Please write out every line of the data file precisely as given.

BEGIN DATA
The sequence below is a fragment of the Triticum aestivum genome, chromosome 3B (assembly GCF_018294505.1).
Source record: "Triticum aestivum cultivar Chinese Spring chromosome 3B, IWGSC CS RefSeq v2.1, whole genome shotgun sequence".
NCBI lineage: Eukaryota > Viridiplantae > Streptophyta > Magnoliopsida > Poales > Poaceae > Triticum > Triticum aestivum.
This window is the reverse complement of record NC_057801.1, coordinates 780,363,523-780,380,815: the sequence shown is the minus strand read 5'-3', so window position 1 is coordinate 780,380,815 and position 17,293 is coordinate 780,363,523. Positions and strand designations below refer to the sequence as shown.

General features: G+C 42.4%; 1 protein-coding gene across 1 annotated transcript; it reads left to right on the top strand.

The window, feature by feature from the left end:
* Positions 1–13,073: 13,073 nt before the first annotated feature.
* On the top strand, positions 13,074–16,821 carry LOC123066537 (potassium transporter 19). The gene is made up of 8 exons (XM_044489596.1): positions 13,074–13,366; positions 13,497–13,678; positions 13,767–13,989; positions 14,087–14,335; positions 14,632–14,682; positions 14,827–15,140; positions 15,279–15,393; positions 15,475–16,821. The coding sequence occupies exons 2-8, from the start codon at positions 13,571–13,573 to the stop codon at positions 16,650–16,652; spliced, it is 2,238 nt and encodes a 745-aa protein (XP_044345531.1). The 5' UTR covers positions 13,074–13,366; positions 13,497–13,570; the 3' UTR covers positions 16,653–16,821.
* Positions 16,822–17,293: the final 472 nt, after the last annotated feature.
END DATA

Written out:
The sequence below is a fragment of the Triticum aestivum genome, chromosome 3B (assembly GCF_018294505.1).
Source record: "Triticum aestivum cultivar Chinese Spring chromosome 3B, IWGSC CS RefSeq v2.1, whole genome shotgun sequence".
NCBI lineage: Eukaryota > Viridiplantae > Streptophyta > Magnoliopsida > Poales > Poaceae > Triticum > Triticum aestivum.
This window is the reverse complement of record NC_057801.1, coordinates 780,363,523-780,380,815: the sequence shown is the minus strand read 5'-3', so window position 1 is coordinate 780,380,815 and position 17,293 is coordinate 780,363,523. Positions and strand designations below refer to the sequence as shown.

General features: G+C 42.4%; 1 protein-coding gene across 1 annotated transcript; it reads left to right on the top strand.

The window, feature by feature from the left end:
* Positions 1–13,073: 13,073 nt before the first annotated feature.
* On the top strand, positions 13,074–16,821 carry LOC123066537 (potassium transporter 19). The gene is made up of 8 exons (XM_044489596.1): positions 13,074–13,366; positions 13,497–13,678; positions 13,767–13,989; positions 14,087–14,335; positions 14,632–14,682; positions 14,827–15,140; positions 15,279–15,393; positions 15,475–16,821. The coding sequence occupies exons 2-8, from the start codon at positions 13,571–13,573 to the stop codon at positions 16,650–16,652; spliced, it is 2,238 nt and encodes a 745-aa protein (XP_044345531.1). The 5' UTR covers positions 13,074–13,366; positions 13,497–13,570; the 3' UTR covers positions 16,653–16,821.
* Positions 16,822–17,293: the final 472 nt, after the last annotated feature.